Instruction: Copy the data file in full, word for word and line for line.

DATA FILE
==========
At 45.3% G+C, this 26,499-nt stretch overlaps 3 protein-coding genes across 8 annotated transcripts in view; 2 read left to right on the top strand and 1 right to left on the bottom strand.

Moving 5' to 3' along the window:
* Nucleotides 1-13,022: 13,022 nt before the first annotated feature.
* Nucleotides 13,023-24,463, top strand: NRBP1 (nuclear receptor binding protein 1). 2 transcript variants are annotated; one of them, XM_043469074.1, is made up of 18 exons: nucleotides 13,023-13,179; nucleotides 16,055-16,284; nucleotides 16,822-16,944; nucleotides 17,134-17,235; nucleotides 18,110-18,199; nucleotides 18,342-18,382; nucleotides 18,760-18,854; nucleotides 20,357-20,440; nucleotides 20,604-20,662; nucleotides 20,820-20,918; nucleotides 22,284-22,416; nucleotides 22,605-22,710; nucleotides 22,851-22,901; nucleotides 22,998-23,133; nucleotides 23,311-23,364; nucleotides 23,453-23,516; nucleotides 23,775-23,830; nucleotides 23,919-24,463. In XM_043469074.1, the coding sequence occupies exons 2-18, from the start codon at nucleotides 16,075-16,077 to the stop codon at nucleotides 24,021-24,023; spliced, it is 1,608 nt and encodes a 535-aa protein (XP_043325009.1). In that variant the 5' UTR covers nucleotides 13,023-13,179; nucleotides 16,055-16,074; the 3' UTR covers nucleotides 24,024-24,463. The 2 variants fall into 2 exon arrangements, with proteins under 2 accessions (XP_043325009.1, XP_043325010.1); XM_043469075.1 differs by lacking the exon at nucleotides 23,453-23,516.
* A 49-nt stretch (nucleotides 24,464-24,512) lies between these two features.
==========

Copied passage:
At 45.3% G+C, this 26,499-nt stretch overlaps 3 protein-coding genes across 8 annotated transcripts in view; 2 read left to right on the top strand and 1 right to left on the bottom strand.

Moving 5' to 3' along the window:
* Nucleotides 1-13,022: 13,022 nt before the first annotated feature.
* Nucleotides 13,023-24,463, top strand: NRBP1 (nuclear receptor binding protein 1). 2 transcript variants are annotated; one of them, XM_043469074.1, is made up of 18 exons: nucleotides 13,023-13,179; nucleotides 16,055-16,284; nucleotides 16,822-16,944; nucleotides 17,134-17,235; nucleotides 18,110-18,199; nucleotides 18,342-18,382; nucleotides 18,760-18,854; nucleotides 20,357-20,440; nucleotides 20,604-20,662; nucleotides 20,820-20,918; nucleotides 22,284-22,416; nucleotides 22,605-22,710; nucleotides 22,851-22,901; nucleotides 22,998-23,133; nucleotides 23,311-23,364; nucleotides 23,453-23,516; nucleotides 23,775-23,830; nucleotides 23,919-24,463. In XM_043469074.1, the coding sequence occupies exons 2-18, from the start codon at nucleotides 16,075-16,077 to the stop codon at nucleotides 24,021-24,023; spliced, it is 1,608 nt and encodes a 535-aa protein (XP_043325009.1). In that variant the 5' UTR covers nucleotides 13,023-13,179; nucleotides 16,055-16,074; the 3' UTR covers nucleotides 24,024-24,463. The 2 variants fall into 2 exon arrangements, with proteins under 2 accessions (XP_043325009.1, XP_043325010.1); XM_043469075.1 differs by lacking the exon at nucleotides 23,453-23,516.
* A 49-nt stretch (nucleotides 24,464-24,512) lies between these two features.